The second time a tribe goes to Tribal, lines that were already drawn in the sand become a bit more defined, and that is already happening with Manu. When looking at why the bloc of four ultimately voted with Wentworth, there are a few editorial clues. Firstly, not only was Wentworth given a question by Probst as to why she is an asset to keep around, but we saw some tribe members shown supporting that. As Wentworth explained why it was vital to keep her around, we got an approving nod from Wardog and an additional comment from Lauren, “We can’t lose again.”

Obviously, castaways can lie at Tribal and falsely support things, but based off of the confessionals before Tribal, and the conversations we saw at camp, it was safe to assume that Wardog and Lauren were being honest in this scenario. This in and of itself was a hint that the plan was to send Keith home, but the deal breaker hit when Probst asked his question about Keith, and it’s the same one I used earlier as our highlight.

Photo: CBS

Probst, who straight up called Keith’s challenge performance a “disaster,” asked a negatively toned question to Chris about Keith. A question presented in this way helps justify the elimination of a castaway. It started to become obvious at this point that Keith was about to have his torch snuffed based on the direction of the questioning. On top of this, the entire tribe, including Wentworth, agreed with Probst that a “blindside” was on the menu that night. Given that everyone but Keith and Wendy voted for Keith, that tells us the majority came to a consensus prior to Tribal and Wentworth knew she wasn’t in danger of going home.

It was the right decision, in this case, to get rid of Keith first, because taking out Wentworth would have no value if Manu continued to lose challenges and have to vote people off. Of course, Survivor is unpredictable and we won’t know for sure if this was the correct decision or not until later down the road. However, it appears that at least for now, the Manu tribe have fixed a short-term problem and should theoretically put this small sacrifice of keeping Wentworth to a greater use by avoiding Tribal Council.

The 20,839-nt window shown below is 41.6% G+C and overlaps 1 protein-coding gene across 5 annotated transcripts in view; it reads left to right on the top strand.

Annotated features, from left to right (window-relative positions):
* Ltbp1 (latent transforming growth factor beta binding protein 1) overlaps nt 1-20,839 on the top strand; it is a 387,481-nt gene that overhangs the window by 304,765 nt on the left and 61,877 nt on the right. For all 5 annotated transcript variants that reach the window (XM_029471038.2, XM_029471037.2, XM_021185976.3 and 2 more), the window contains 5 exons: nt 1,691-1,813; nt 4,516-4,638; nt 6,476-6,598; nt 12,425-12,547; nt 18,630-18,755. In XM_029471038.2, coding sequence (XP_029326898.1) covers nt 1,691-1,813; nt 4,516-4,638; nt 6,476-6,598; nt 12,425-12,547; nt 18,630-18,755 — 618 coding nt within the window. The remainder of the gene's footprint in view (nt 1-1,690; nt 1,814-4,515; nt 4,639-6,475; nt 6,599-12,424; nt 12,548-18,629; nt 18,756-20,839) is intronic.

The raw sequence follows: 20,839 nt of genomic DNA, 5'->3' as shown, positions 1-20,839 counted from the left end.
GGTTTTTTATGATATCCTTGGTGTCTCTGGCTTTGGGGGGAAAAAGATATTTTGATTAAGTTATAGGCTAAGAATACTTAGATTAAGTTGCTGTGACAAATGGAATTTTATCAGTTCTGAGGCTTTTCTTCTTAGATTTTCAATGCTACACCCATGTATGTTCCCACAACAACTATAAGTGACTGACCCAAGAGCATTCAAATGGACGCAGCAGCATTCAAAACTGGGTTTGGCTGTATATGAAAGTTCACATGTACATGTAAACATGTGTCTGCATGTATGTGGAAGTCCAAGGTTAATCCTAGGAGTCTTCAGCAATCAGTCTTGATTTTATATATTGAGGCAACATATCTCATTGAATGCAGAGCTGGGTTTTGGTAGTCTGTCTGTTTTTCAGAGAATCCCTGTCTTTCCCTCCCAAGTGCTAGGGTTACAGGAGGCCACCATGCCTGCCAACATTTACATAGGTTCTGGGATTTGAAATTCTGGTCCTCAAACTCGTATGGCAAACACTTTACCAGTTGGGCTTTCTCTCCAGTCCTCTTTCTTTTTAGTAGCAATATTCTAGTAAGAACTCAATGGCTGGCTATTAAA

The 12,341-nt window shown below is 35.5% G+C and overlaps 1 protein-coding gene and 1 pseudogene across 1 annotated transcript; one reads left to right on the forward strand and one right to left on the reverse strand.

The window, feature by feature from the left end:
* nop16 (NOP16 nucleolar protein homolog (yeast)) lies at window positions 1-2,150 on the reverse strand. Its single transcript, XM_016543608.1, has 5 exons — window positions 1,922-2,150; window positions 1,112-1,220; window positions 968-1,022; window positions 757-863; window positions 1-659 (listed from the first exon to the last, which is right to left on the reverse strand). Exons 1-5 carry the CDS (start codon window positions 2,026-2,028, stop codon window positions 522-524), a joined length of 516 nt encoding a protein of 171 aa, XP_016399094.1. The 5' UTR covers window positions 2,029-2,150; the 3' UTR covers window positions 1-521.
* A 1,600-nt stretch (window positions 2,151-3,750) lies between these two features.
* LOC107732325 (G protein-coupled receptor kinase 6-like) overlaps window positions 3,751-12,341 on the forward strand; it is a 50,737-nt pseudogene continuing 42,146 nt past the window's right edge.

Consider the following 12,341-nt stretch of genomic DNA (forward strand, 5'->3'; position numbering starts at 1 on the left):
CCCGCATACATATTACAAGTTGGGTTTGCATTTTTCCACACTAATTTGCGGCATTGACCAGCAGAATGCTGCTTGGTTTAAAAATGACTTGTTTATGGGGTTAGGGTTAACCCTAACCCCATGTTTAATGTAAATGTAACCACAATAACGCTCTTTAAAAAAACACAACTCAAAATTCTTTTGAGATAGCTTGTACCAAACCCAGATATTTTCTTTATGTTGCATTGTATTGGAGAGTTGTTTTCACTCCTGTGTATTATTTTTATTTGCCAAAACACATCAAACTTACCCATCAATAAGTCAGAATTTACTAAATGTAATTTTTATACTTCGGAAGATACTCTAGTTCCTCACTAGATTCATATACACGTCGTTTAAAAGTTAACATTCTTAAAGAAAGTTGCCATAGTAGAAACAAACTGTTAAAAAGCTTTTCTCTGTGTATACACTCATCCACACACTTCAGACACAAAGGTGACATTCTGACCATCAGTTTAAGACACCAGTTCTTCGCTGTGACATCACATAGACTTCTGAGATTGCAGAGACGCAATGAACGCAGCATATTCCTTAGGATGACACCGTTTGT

Once again, it’s a bit hard to predict the future of the Manu tribe because we have yet to see a game move that gives us a huge strategic shake-up. Both of the boots so far have been safe – one to remove an annoyance and one to remove a physical liability. Despite all the talke of big moves and blindsides, the Manu castaways are playing it cautious when it comes to Tribal Council.

However, one thing I’ve noticed is that the Manu tribe does seem to have their heads on straight when it comes to strategizing calmly. In Survivor, one of the worst things you can do is get paranoid and start freaking out, because it only makes your situation worse. I do see down the road that Manu will be able to handle stressful situations with grace as opposed to chaos. This will also play into each of their hands well for whoever makes merge because it will allow them to maneuver alliances better and have a higher chance of strategizing successfully.

Photo: CBS


This season isn’t off to a horrible start, but it has yet to gain some real traction. If it wants to be remembered as a strategically compelling season, we’re going to need some more complex and elaborate gameplay to hit our screens in the coming weeks. All four returnees are still in, which means a returnee blindside is definitely not out of the picture, but neither is a returnee monopoly of the game. At this point, both are still possible.

There’s also a possibility of Kama losing their first challenge, which would open up a whole new floodgate of gameplay as we observe how the “Kumbaya” tribe deal with a vote-off. Additionally, there’s the chance of a swap in one of the coming episodes, which would drastically affect gameplay and also possibly shift the numbers enough to see our first long-term alliance created.

However, I better not get too ahead of myself, Survivor is, after all, unpredictable. See you next week for even more Tribal Talk!

Written by

Jaden Bartlett

Jaden Bartlett is a 16-year-old high school sophomore from a small town in central Iowa. In his free time, he hosts a Survivor game on Twitter called "Twistvivor." He also enjoys singing, running, playing the piano, and being around his friends.